Unlock Your Green Career event at Harvard


Have you been thinking about making your career greener?

Come and get your questions answered by experts in the field!

We are forming the panel with professionals from different areas of sustainability, such as sustainable sports products, energy efficiency, sustainable financing and environmental education. Join us for the panel discussion and socializing with the industry leaders, faculty, alumni and fellow Harvard Extension School classmates.


Rob Berridge, Senior Manager of Investor Programs, CERES

Scot Hopps, Director of Sustainability, Saunders Hotel Group & EcoLogical Solutions

Anurag Agarval, Co-founder & CEO, JeffCorwinConnect Inc

Linda Spencer, Assistant Director and Coordinator, Harvard Extension School Career Advising

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Learn more about the speakers and the schedule:


Next Sustainability Breakfast Meetup – May 15th

Sustainability networking in Boston

Net Impact Boston

Join us for the second of a new series of informal breakfast meetups to get sustainability professionals together for networking, discussion and moral support.  It’s important to remind ourselves that we are not the only ones out there in the business world trying to do good!  So come, get a cup of coffee or a bagel, support a sustainable business and get fired up before work so we can continue trying to change the world.

Future sustainable breakfast meetups will occur on the third Wednesday of the month through 2013.  This is an evolving event so your input and participation is more than welcome.  Please share any thoughts or ideas with events@netimpactboston.org.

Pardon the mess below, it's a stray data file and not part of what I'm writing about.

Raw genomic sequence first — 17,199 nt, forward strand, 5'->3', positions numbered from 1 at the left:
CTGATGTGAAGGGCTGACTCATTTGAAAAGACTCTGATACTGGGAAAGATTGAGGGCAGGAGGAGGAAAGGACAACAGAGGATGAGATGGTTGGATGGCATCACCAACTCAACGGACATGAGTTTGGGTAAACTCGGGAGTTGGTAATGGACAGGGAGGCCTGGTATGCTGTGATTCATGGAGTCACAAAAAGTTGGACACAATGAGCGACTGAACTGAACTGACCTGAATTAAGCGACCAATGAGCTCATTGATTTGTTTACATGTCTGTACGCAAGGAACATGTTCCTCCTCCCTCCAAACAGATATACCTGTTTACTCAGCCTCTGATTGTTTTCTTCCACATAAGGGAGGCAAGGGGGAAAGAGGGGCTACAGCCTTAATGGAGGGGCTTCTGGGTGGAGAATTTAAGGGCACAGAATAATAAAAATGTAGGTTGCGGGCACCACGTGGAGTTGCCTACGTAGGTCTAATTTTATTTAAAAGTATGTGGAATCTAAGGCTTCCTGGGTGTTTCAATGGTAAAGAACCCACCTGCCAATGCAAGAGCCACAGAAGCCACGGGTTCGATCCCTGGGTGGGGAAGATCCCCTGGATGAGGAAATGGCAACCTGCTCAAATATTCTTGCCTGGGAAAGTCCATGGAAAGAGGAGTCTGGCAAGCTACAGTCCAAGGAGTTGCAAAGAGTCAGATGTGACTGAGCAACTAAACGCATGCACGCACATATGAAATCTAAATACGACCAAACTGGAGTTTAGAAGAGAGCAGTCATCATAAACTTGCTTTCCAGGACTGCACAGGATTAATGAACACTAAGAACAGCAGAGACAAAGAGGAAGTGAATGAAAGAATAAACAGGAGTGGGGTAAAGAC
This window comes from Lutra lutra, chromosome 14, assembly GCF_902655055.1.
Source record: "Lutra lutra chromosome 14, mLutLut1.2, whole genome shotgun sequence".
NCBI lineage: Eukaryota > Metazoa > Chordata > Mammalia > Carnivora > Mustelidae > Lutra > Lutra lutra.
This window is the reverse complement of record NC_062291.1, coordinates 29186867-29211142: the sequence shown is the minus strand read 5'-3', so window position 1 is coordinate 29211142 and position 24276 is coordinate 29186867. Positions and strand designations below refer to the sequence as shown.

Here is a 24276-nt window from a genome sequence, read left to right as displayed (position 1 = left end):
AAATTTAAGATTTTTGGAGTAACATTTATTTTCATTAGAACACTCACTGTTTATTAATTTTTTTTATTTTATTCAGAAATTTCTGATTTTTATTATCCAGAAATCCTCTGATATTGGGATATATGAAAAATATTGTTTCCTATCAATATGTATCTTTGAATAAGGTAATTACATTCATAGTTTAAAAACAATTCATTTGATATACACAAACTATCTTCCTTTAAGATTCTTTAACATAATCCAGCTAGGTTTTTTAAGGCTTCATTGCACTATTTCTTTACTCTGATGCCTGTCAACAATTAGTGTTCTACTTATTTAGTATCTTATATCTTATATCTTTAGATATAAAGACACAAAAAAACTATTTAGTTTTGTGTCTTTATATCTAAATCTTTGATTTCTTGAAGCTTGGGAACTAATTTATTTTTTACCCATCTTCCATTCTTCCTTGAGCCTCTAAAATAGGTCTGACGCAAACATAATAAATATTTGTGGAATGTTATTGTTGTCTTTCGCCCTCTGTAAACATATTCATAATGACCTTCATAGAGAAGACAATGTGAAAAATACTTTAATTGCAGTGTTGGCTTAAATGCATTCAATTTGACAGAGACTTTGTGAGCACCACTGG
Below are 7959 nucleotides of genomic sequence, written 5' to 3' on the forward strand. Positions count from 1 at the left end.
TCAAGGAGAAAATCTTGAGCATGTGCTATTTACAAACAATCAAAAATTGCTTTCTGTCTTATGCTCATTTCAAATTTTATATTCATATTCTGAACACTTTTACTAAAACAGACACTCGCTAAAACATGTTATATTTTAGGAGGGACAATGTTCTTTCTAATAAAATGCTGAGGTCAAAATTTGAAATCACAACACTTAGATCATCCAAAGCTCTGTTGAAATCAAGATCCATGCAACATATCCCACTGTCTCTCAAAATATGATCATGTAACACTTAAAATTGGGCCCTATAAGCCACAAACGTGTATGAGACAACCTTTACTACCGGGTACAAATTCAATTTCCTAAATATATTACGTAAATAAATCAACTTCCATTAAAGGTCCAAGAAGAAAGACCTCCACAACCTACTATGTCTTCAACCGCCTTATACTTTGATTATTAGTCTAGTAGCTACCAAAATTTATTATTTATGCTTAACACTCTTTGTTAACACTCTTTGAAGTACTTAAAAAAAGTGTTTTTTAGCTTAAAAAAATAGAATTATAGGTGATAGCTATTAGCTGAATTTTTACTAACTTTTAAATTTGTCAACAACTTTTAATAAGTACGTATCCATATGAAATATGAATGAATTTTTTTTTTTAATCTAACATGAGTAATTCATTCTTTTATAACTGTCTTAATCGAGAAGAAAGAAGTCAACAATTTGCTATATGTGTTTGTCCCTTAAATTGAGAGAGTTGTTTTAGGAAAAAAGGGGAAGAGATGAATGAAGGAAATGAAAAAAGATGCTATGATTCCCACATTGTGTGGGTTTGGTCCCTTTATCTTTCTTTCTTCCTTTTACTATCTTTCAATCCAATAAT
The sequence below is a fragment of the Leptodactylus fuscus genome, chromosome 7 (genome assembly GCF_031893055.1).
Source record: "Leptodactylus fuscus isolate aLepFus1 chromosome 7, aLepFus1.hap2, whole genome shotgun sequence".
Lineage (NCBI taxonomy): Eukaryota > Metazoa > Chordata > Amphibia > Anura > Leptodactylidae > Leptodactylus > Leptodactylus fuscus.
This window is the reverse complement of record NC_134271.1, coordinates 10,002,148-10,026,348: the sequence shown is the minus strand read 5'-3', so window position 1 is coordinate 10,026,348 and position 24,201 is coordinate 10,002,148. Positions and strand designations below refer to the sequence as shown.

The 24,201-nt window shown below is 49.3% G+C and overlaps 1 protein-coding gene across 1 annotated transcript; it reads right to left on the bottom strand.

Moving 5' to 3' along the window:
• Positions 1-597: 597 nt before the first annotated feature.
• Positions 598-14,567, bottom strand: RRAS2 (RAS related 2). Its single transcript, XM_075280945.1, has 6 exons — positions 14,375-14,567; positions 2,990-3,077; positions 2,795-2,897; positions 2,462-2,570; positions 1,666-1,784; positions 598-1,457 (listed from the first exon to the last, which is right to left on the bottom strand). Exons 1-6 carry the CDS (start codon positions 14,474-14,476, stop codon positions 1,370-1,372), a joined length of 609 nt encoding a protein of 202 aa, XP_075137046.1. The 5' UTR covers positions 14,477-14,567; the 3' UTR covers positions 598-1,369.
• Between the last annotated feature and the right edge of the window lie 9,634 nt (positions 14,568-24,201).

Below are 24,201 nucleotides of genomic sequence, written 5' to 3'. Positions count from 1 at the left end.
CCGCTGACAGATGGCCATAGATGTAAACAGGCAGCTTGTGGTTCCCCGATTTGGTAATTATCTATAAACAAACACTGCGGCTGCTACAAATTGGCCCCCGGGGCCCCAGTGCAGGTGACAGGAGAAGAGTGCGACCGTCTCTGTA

Date: Wednesday May 15, 2013

Time: 7:30am – 8:30am

Location: Pret A Manger 185 Franklin Street, Post Office Square, Boston, MA 02110

Cost: Cost of your own food/drink

Open to: Net Impact Boston Professional Chapter members and…

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12 talks to watch this Earth Day

TED Blog

EarthPlanet Earth doesn’t exactly have a birthday. But every year on April 22, we celebrate Earth Day — the anniversary of the moment the environmental movement went mass.

According to EarthDay.org, Earth Day was founded in 1970 by U.S. Senator Gaylord Nelson, who called for a “national teach-in on the environment” after witnessing the terrible effects of the 1969 oil spill in Santa Barbara, California. The first Earth Day brought major actions to the streets of many major U.S. Cities. For fun, check out this vintage newscast from after that first Earth Day.

Earth Day went global in 1990 and, today, is celebrated in an estimated 192 countries. Which makes today the perfect day to take time to appreciate the land, air, oceans and wildlife that sustain us — and to think about how our lives, both individually and as a group, affect the environment. To that end, here are 12…

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Workplace: where do sustainability students fit in?

One amazing thing about studying sustainability is that it can be applied to practically anything. Although it is often connected with environmental protection and conservation, sustainability also includes social and economic impacts. In fact, many companies adopt sustainability strategies to increase profits, and the environmental aspects become an added bonus.